Dendrite and WMUK Charity publish world’s first Waldenström’s Macroglobulinaemia Report

Waldenström’s Macroglobulinaemia Report Dendrite Clinical Systems and Waldenström’s Macroglobulinaemia United Kingdom Charity have published the First UK Waldenström’s Macroglobulinaemia Registry Report 2018 – the first report of its kind in the world.

Waldenström’s macroglobulinaemia (WM) is a rare form of low-grade non-Hodgkin’s lymphoma defined by so-called lymphoplasmacytic lymphoma in the bone marrow alongside an IgM monoclonal or paraprotein in most cases. WM has an annual incidence in the UK of approximately 350 new cases per year and an estimated prevalence to be around two to three thousand.

“The Rory Morrison Registry is a true collaborative effort between patients and clinicians. The report highlights some of the critical findings from the Registry but has barely scratched the surface of the Registry’s potential,” the report states. “With continued expansion, regular data entry and constant patient involvement and drive, the Registry will be an immense force that will drive the use of novel therapies in the United Kingdom, improve and standardise care, and contribute to the global research effort in understanding a complex condition.”

In order to capture the UK picture of WM and its diverse complications, disease characteristics, prescribing habits and clinical outcomes, an online registry was developed by Dendrite using generous funds raised by donations to the WMUK Charity. The subsequent ‘Rory Morrison Registry’ was named after Rory Morrison, the former BBC presenter and WM patient.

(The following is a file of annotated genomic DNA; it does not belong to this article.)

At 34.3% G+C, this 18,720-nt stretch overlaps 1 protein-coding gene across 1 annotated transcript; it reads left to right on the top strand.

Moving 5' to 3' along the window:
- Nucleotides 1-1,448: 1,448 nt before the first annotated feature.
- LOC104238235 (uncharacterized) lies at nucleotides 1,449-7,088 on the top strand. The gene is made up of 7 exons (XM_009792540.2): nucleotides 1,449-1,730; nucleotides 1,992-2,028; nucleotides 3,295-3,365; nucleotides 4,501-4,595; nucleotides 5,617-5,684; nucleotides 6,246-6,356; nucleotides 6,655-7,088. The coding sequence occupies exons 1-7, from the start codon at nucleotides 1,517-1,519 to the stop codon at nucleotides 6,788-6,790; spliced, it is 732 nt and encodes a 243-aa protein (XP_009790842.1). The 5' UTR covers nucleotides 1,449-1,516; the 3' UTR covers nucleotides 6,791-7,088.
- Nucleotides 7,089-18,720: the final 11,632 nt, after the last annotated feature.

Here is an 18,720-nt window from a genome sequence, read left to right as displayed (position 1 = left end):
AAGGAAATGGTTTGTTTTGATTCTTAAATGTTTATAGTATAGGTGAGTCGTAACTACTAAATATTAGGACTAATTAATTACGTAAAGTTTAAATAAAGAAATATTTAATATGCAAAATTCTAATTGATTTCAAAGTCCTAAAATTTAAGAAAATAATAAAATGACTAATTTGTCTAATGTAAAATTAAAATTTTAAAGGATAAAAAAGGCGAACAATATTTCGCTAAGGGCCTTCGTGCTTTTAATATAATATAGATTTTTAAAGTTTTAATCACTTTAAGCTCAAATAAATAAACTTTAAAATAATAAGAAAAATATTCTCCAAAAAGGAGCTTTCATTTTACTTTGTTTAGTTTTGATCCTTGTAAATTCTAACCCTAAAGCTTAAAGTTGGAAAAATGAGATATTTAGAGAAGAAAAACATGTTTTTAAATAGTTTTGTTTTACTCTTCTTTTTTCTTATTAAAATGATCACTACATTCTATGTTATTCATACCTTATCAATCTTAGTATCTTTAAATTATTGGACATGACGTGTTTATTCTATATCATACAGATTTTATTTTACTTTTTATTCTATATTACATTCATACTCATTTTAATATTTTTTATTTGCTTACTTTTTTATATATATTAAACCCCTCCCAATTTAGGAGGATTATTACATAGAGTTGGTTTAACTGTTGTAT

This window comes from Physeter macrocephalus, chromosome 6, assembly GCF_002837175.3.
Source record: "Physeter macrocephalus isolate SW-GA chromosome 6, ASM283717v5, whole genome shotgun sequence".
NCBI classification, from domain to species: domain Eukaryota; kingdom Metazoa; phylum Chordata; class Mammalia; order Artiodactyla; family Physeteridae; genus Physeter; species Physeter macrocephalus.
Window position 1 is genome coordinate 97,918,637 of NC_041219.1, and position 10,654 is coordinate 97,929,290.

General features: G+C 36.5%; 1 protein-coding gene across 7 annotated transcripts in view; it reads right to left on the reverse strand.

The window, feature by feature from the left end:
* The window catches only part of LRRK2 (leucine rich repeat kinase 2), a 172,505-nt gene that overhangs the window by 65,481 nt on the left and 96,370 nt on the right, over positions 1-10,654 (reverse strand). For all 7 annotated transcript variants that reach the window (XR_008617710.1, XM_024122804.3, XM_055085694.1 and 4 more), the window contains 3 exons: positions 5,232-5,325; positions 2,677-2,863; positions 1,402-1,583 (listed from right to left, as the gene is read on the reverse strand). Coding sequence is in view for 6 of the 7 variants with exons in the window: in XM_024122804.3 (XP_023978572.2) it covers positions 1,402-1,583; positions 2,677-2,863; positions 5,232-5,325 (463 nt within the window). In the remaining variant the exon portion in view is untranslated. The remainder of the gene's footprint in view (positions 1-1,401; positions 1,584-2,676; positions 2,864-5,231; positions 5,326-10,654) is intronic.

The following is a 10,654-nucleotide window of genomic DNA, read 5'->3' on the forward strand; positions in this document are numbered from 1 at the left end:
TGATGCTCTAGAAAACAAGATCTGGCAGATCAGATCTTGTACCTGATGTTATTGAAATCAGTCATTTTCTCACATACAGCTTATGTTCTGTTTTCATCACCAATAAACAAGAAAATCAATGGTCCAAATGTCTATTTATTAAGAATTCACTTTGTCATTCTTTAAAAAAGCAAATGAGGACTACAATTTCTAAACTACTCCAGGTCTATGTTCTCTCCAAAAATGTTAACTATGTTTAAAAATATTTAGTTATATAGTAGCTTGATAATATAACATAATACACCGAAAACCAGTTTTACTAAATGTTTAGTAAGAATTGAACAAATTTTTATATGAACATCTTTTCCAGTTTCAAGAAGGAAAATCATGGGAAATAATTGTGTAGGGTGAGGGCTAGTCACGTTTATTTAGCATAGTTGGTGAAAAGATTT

Utilising Dendrite’s “Intellect Web” software, physicians were able to enter patient data online. using a range of modern html-5 compatible web browsers, without the need to install additional software or perform any complex system configurations.

 “The intricacies of Waldenström’s macroglobulinaemia have meant that our Registry has needed sequential optimisation steps to meet our requirements. We have been delighted with the service that we have received to enable us to achieve this, both in terms of adding or removing fields, adjusting the layout so that it is ergonomic to use,” said Dr Lynn Quek Consultant Haematologist Oxford University Hospitals & Weatherall Institute of Molecular Science Oxford. “From the conception of the project to the initial building of the database, its evolution into a resource that is fit for purpose as well as its maintenance, the professionalism and timely support of Dendrite has been exceptional and made our project possible.”